Look-alike. Steelheads found in the rivers and lakes greatly resemble rainbow trout.
Of all the different freshwater game fish available to anglers, one of the favorite target species for fly anglers would have to be the steelhead trout. The steelhead trout (Oncorhynchus mykiss) is a very important member of the migratory species found from the East to West Coast and the Great Lakes. Steelhead are a special class of fish that are not only found in freshwater, but also have ocean relatives that are known to run thousands of miles before coming back to there respective spawning grounds.
Steelhead trout resemble another fly angler favorite — the rainbow trout. Both species have similar body contours, colors and markings, but these two fish differ greatly in their sizes and behavior. Rainbow trout never make the journey out to the big lake but rather stay resident in the rivers all year round, where as steelhead only spend a few weeks every year in the crystal clean flows where they were born.
As far as size is concerned, steelhead of the great lakes and ocean can be anywhere up to 10 times the size of their river counterparts. A mystical fish to most anglers, the steelhead can be a very elusive prey to inexperienced fisherman. Long hours fishing coupled with a good understanding of the steelhead will help put the odds back in your favor.
In general, steelhead can be divided into two separate seasonal groups: summer (spring) spawners and winter (fall) spawners.
Summer steelhead, like their name states, migrate back to the streams where they originated during the early summer months. These summer spawning fish can start their long journey back up the rivers as early as May, while other summer spawners can wait until the later summer months like August or September to run. Overall the summer run steelhead make a further journey up the river than the winter run fish, but the length of time that the fish run lasts longer for the winter runners.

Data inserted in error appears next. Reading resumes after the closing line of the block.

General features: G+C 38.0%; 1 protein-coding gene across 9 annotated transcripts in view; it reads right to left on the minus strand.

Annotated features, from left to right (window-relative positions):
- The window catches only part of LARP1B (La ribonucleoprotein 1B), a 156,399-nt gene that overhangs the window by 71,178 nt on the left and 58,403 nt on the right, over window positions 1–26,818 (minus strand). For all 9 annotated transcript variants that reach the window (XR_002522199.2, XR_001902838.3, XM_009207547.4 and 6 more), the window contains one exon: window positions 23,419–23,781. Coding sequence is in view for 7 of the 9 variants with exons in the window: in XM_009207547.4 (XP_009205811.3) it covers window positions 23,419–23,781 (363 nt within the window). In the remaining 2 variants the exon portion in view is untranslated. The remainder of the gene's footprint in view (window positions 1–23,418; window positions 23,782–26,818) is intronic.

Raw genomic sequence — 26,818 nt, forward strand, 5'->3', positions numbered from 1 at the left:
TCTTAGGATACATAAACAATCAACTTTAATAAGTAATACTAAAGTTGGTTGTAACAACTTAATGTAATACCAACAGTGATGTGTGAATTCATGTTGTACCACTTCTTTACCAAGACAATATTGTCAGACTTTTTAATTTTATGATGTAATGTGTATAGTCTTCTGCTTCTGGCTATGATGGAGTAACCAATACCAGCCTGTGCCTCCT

Winter run fish usually head from the rivers in the early winter months but keep running all the way until early spring.
After the spawn has lapsed and the millions of fertilized eggs are laid upon the stream bottom, the incubation process begins. Fry emerge and it takes anywhere from one to three years for the fish to mature before they make their way back to the ocean or lakes. North American steelhead commonly spend around two years in the ocean before they enter freshwater again to spawn. Unlike salmon, steelhead are able to return and spawn multiple times over the course of their lifetime.
When thinking about successful steelhead fishing techniques, a wide variety of systems and flies can be used to get the fish to bite, but tailoring yourself to the specific personalities of the seasonal groups of fish will definitely increase your chances of hooking that lunker you have been waiting for.
Don't Stray. Though greatly sought after by fly anglers, conventional tackle can be used to catch these ever-changing and elusive fish.
Winter steelhead — A as a group, winter steelhead are less prone to chasing fast moving presentations and flies fished with erratic movements. The reason behind this lackadaisical behavior is the colder water temperatures associated with the winter and early spring months.
A good technique to utilize when fishing winter run steelhead is to use a nymph fishing setup. Nymph fishing is a very subtle presentation for easily spooked fish. Nymphing gives you the chance to repeatedly place your fly in the strike zone, while at the same time allowing you to softly drop the fly to the waters surface.